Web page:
On to Chaplin’s final home, Vevey in Switzerland. In the Square Chaplin, Quai Perdonnet is you’ll find the double of John Doubleday’s statue, showing the little tramp looking out over his favourite view of Lake Geneva and the Alps. It is said to be the subject of pilgrimage, and certainly there are plenty of blogs out there showing people photographed next to Chaplin, leaving flowers there, or even kissing the statue. It was erected in 1982, and is a copy of the Leicester Square statue.

Our next statue is in the seaside town of Waterville, Co. Kerry, Ireland. Waterville was a favourite holiday destination of the Chaplin family. The legend on a stone nearby reads, “For the man who made the movies speak in the hearts of millions. Charlie spent many years in our midst as a welcome and humble guest and friend to many. This image was created by sculptor Alan Ryan Hall. It was funded by the generosity of Josephine Chaplin and by the EU Leader Programme”. It was unveiled in 1998.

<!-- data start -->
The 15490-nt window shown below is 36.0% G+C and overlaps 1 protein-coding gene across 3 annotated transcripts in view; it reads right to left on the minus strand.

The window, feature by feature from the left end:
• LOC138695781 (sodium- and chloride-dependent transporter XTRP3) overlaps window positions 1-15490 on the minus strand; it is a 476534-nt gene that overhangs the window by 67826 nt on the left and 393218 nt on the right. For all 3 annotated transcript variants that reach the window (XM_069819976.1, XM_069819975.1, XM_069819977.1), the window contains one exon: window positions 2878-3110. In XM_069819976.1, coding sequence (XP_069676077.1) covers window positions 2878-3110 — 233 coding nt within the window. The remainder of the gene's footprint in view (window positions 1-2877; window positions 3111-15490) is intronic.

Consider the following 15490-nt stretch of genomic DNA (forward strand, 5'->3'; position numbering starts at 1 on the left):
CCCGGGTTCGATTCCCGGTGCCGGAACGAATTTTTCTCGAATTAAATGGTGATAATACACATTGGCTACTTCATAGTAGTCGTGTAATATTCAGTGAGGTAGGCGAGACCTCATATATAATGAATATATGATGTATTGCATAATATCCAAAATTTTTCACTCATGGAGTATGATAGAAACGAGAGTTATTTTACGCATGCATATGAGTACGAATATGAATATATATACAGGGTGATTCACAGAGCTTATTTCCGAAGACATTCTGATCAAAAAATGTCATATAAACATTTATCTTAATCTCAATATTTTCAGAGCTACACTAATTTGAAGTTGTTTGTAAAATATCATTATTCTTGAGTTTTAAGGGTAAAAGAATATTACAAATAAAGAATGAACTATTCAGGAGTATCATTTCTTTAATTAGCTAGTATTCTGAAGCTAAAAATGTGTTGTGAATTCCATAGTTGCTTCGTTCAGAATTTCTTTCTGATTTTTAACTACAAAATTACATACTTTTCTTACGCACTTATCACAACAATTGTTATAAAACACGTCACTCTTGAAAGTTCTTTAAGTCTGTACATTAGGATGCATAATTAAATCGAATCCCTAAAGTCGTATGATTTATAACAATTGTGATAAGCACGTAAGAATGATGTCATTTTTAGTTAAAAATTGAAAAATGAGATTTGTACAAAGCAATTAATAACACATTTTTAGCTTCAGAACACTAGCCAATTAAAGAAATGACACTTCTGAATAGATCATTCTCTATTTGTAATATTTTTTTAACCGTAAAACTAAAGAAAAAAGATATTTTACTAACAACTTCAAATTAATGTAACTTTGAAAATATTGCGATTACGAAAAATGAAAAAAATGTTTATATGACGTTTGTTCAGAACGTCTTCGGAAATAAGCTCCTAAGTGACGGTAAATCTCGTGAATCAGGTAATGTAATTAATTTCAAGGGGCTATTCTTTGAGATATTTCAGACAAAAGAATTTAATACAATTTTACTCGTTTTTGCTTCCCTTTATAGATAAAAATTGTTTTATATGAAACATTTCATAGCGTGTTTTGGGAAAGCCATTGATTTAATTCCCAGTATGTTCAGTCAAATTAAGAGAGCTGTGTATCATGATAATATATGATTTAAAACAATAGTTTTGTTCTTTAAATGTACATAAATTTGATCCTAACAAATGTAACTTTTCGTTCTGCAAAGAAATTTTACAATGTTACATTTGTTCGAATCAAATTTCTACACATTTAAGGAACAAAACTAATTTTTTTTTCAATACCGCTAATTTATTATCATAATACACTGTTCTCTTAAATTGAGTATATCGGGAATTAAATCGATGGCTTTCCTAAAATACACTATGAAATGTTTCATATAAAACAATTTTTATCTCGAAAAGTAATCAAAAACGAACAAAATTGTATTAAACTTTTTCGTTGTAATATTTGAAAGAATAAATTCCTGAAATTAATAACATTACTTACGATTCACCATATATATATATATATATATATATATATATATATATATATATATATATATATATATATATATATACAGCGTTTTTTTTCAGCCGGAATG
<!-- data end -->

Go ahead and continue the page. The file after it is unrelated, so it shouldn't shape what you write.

And on to Norway. In Oslo, near the Frognerpark, in front of the Coliseum cinema there is a bronze statue of Charlie Chaplin by the renowned Norwegian sculptor (well, renowned to Norwegians, anyway) Nils Aas, dated 1976. Frustratingly, I haven’t been able to track down an image of this in situ [see comments], but here at least is a studio copy. There doesn’t seem to have been any special association of Chaplin with Norway, unlike most of the other statues on view here.